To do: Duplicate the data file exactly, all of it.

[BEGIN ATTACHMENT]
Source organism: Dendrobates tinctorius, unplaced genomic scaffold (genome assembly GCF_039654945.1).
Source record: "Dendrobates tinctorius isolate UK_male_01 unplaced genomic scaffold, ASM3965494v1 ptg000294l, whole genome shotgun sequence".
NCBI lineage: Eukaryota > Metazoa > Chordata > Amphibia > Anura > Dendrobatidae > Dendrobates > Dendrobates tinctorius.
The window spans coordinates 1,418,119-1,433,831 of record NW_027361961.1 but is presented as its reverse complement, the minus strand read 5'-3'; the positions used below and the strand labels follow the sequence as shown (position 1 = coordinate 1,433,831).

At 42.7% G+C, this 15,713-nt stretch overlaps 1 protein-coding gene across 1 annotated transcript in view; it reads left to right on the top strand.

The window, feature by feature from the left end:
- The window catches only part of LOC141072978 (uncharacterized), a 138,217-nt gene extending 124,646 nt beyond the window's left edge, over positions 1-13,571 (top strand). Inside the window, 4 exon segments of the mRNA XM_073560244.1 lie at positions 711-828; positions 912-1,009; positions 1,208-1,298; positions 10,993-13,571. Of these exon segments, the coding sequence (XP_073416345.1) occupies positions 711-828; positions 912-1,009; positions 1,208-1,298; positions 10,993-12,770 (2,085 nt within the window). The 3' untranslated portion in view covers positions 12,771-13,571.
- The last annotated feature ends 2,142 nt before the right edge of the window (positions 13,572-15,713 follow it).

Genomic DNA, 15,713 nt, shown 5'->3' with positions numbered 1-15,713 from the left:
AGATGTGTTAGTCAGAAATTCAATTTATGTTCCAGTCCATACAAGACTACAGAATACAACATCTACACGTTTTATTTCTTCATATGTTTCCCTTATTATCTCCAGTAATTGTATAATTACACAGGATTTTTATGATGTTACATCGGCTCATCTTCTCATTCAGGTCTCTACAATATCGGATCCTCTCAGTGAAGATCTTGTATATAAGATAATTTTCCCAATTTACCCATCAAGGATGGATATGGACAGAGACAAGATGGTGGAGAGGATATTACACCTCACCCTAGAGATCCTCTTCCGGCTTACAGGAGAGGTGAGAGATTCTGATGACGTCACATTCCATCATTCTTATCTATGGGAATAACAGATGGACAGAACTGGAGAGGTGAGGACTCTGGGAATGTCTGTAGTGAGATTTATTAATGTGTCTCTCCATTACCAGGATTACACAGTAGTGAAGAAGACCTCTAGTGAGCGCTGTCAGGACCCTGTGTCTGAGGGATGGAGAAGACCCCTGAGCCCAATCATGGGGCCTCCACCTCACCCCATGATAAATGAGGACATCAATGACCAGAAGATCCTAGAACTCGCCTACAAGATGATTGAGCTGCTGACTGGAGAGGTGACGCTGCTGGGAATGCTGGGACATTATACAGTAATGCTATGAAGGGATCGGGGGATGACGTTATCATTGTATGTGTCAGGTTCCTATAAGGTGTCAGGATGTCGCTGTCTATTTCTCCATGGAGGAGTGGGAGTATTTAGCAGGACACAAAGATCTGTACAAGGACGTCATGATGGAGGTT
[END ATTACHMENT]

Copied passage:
Source organism: Dendrobates tinctorius, unplaced genomic scaffold (genome assembly GCF_039654945.1).
Source record: "Dendrobates tinctorius isolate UK_male_01 unplaced genomic scaffold, ASM3965494v1 ptg000294l, whole genome shotgun sequence".
NCBI lineage: Eukaryota > Metazoa > Chordata > Amphibia > Anura > Dendrobatidae > Dendrobates > Dendrobates tinctorius.
The window spans coordinates 1,418,119-1,433,831 of record NW_027361961.1 but is presented as its reverse complement, the minus strand read 5'-3'; the positions used below and the strand labels follow the sequence as shown (position 1 = coordinate 1,433,831).

At 42.7% G+C, this 15,713-nt stretch overlaps 1 protein-coding gene across 1 annotated transcript in view; it reads left to right on the top strand.

The window, feature by feature from the left end:
- The window catches only part of LOC141072978 (uncharacterized), a 138,217-nt gene extending 124,646 nt beyond the window's left edge, over positions 1-13,571 (top strand). Inside the window, 4 exon segments of the mRNA XM_073560244.1 lie at positions 711-828; positions 912-1,009; positions 1,208-1,298; positions 10,993-13,571. Of these exon segments, the coding sequence (XP_073416345.1) occupies positions 711-828; positions 912-1,009; positions 1,208-1,298; positions 10,993-12,770 (2,085 nt within the window). The 3' untranslated portion in view covers positions 12,771-13,571.
- The last annotated feature ends 2,142 nt before the right edge of the window (positions 13,572-15,713 follow it).

Genomic DNA, 15,713 nt, shown 5'->3' with positions numbered 1-15,713 from the left:
AGATGTGTTAGTCAGAAATTCAATTTATGTTCCAGTCCATACAAGACTACAGAATACAACATCTACACGTTTTATTTCTTCATATGTTTCCCTTATTATCTCCAGTAATTGTATAATTACACAGGATTTTTATGATGTTACATCGGCTCATCTTCTCATTCAGGTCTCTACAATATCGGATCCTCTCAGTGAAGATCTTGTATATAAGATAATTTTCCCAATTTACCCATCAAGGATGGATATGGACAGAGACAAGATGGTGGAGAGGATATTACACCTCACCCTAGAGATCCTCTTCCGGCTTACAGGAGAGGTGAGAGATTCTGATGACGTCACATTCCATCATTCTTATCTATGGGAATAACAGATGGACAGAACTGGAGAGGTGAGGACTCTGGGAATGTCTGTAGTGAGATTTATTAATGTGTCTCTCCATTACCAGGATTACACAGTAGTGAAGAAGACCTCTAGTGAGCGCTGTCAGGACCCTGTGTCTGAGGGATGGAGAAGACCCCTGAGCCCAATCATGGGGCCTCCACCTCACCCCATGATAAATGAGGACATCAATGACCAGAAGATCCTAGAACTCGCCTACAAGATGATTGAGCTGCTGACTGGAGAGGTGACGCTGCTGGGAATGCTGGGACATTATACAGTAATGCTATGAAGGGATCGGGGGATGACGTTATCATTGTATGTGTCAGGTTCCTATAAGGTGTCAGGATGTCGCTGTCTATTTCTCCATGGAGGAGTGGGAGTATTTAGCAGGACACAAAGATCTGTACAAGGACGTCATGATGGAGGTT